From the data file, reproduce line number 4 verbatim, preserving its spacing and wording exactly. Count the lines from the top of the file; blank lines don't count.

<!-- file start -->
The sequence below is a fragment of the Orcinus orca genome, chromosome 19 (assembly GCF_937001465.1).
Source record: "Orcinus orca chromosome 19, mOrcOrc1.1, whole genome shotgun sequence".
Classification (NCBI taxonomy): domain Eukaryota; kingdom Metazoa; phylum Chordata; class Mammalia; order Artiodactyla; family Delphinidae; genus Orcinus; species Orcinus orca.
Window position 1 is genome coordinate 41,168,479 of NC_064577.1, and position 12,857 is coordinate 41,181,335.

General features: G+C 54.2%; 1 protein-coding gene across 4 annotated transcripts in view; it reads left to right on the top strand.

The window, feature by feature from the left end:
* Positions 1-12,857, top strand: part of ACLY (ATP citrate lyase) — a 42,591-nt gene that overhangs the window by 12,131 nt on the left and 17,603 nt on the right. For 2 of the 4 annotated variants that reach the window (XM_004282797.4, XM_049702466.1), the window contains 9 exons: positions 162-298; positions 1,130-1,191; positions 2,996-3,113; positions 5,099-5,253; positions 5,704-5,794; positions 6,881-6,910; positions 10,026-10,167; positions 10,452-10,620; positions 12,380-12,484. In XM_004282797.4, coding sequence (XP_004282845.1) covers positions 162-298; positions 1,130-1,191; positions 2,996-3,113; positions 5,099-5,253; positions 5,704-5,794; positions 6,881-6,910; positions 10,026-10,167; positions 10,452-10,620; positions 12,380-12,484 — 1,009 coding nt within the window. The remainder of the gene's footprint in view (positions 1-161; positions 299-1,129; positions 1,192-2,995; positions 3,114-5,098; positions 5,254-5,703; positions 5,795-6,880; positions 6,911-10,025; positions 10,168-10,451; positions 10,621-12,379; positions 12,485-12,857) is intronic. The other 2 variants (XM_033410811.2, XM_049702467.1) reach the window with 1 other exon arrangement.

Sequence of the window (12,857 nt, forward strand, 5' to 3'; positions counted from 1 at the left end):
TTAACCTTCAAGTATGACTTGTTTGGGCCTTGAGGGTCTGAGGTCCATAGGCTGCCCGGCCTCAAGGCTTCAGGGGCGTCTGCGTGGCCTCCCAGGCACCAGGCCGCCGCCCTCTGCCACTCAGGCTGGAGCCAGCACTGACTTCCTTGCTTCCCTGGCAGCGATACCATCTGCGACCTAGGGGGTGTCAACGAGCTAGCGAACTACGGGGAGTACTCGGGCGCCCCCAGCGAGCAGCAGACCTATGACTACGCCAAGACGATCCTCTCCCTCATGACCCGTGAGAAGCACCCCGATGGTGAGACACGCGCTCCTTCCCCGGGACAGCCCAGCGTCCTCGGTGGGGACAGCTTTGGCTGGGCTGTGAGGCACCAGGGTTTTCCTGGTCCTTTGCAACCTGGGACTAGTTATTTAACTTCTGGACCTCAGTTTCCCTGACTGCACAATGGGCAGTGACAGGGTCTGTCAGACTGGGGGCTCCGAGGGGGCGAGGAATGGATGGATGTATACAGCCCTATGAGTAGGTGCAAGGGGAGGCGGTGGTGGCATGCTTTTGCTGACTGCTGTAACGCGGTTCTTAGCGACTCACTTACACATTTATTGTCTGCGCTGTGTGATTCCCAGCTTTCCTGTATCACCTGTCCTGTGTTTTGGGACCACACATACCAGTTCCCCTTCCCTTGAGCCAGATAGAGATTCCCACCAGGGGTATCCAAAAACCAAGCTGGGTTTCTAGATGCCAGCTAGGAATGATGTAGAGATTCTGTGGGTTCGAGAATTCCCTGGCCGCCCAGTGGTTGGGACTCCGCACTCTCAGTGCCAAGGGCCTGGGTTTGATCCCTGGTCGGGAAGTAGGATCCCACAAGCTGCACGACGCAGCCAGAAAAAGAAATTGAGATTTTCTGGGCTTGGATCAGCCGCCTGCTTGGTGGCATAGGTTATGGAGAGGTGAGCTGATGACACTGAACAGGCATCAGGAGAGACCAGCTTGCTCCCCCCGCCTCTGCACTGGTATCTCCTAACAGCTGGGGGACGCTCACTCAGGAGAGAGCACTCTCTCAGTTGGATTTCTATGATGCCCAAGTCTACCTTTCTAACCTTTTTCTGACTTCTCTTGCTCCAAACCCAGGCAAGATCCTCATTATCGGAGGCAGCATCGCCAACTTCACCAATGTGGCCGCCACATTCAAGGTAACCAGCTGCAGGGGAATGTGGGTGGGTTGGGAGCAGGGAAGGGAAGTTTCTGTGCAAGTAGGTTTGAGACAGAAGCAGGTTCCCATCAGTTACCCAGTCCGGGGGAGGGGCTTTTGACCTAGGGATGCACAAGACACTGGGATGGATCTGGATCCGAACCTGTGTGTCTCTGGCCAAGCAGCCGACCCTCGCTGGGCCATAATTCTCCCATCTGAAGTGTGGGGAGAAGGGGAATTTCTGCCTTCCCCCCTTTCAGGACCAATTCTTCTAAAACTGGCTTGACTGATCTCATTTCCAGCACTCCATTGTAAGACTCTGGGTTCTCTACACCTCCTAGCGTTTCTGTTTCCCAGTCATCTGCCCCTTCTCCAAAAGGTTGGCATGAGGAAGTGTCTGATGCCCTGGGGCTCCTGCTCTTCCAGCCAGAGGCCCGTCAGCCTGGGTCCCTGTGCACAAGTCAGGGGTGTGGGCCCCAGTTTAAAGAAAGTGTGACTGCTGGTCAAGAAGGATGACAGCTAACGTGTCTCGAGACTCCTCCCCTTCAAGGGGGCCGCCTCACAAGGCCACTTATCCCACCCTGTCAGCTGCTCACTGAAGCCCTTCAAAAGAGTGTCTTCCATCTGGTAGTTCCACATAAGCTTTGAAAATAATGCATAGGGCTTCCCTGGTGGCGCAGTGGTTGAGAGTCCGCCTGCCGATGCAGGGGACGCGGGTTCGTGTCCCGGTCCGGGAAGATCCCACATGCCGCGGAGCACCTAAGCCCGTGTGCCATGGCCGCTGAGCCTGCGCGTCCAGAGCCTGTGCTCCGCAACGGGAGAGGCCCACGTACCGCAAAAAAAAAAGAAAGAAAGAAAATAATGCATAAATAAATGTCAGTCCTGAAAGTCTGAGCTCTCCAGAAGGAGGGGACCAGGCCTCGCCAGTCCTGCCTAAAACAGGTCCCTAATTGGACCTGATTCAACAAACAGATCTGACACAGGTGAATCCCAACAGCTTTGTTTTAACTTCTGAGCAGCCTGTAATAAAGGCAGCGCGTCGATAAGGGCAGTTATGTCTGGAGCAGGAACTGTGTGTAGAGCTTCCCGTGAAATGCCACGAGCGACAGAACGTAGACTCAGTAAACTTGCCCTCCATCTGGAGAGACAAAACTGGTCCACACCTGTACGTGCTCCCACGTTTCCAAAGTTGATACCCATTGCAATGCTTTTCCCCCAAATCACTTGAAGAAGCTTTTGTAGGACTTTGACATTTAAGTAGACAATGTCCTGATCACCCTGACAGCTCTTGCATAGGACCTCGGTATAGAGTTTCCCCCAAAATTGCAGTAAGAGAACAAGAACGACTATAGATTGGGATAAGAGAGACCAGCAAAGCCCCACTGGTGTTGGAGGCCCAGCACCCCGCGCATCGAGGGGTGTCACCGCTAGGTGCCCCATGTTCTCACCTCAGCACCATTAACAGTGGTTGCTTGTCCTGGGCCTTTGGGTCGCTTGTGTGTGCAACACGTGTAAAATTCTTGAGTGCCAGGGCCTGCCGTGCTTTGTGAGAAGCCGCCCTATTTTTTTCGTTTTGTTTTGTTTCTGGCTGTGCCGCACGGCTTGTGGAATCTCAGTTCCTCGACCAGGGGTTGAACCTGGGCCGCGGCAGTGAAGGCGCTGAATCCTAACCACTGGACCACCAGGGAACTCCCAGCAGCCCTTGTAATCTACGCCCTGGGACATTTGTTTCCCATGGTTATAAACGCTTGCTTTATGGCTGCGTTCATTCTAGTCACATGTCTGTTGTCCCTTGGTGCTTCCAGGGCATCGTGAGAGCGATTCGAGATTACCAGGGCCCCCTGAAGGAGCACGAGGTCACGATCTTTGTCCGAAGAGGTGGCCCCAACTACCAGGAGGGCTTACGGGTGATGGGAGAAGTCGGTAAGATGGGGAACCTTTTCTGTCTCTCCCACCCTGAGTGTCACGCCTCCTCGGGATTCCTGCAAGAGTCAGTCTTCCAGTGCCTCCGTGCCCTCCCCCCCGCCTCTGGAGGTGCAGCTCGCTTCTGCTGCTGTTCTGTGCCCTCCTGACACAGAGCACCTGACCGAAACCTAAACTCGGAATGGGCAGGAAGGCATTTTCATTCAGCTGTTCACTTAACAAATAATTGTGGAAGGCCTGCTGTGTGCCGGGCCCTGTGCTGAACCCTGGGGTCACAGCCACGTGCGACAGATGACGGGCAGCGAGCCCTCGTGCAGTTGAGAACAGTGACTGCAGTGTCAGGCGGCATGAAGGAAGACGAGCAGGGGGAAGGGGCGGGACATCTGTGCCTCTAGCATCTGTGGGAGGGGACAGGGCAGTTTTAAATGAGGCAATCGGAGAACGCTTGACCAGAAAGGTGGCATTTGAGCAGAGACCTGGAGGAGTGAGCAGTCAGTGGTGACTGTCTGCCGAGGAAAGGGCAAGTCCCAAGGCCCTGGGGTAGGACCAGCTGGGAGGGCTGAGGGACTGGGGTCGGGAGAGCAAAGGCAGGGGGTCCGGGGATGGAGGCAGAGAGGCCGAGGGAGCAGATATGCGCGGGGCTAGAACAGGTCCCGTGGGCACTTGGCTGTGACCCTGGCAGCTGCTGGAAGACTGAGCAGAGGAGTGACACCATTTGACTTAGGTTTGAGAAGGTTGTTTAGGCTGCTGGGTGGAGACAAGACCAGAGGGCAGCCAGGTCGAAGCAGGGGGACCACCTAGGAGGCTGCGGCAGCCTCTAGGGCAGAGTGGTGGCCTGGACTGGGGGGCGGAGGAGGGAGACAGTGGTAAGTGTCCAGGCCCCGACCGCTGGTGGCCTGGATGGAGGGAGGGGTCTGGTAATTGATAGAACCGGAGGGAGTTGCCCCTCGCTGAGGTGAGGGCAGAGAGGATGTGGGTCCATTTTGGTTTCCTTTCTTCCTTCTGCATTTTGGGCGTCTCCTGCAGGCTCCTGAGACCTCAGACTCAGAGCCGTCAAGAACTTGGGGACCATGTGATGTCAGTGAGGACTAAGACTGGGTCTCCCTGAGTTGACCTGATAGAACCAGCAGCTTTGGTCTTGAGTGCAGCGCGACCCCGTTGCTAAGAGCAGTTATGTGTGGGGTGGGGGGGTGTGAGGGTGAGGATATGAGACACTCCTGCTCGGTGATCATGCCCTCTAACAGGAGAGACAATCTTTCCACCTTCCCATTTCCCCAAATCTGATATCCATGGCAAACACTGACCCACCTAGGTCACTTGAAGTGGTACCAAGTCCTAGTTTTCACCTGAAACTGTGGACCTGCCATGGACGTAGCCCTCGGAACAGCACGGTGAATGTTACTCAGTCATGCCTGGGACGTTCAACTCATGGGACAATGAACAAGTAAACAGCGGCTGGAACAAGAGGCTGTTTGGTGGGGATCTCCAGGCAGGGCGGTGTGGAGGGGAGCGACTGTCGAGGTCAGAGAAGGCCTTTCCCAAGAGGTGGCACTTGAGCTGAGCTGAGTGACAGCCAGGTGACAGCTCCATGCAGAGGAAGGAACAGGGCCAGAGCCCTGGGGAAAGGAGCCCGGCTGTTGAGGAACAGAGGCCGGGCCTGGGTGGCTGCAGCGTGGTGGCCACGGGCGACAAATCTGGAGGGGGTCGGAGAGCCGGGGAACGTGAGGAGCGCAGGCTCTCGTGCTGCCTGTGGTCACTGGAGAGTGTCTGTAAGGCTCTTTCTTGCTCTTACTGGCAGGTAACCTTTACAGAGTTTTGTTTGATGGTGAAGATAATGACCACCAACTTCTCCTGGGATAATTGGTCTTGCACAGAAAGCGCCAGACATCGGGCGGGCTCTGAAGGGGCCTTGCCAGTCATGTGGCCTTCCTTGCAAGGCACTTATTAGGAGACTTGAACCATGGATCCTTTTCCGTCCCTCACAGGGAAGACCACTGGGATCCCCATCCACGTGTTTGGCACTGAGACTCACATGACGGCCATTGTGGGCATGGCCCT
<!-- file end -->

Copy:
Window position 1 is genome coordinate 41,168,479 of NC_064577.1, and position 12,857 is coordinate 41,181,335.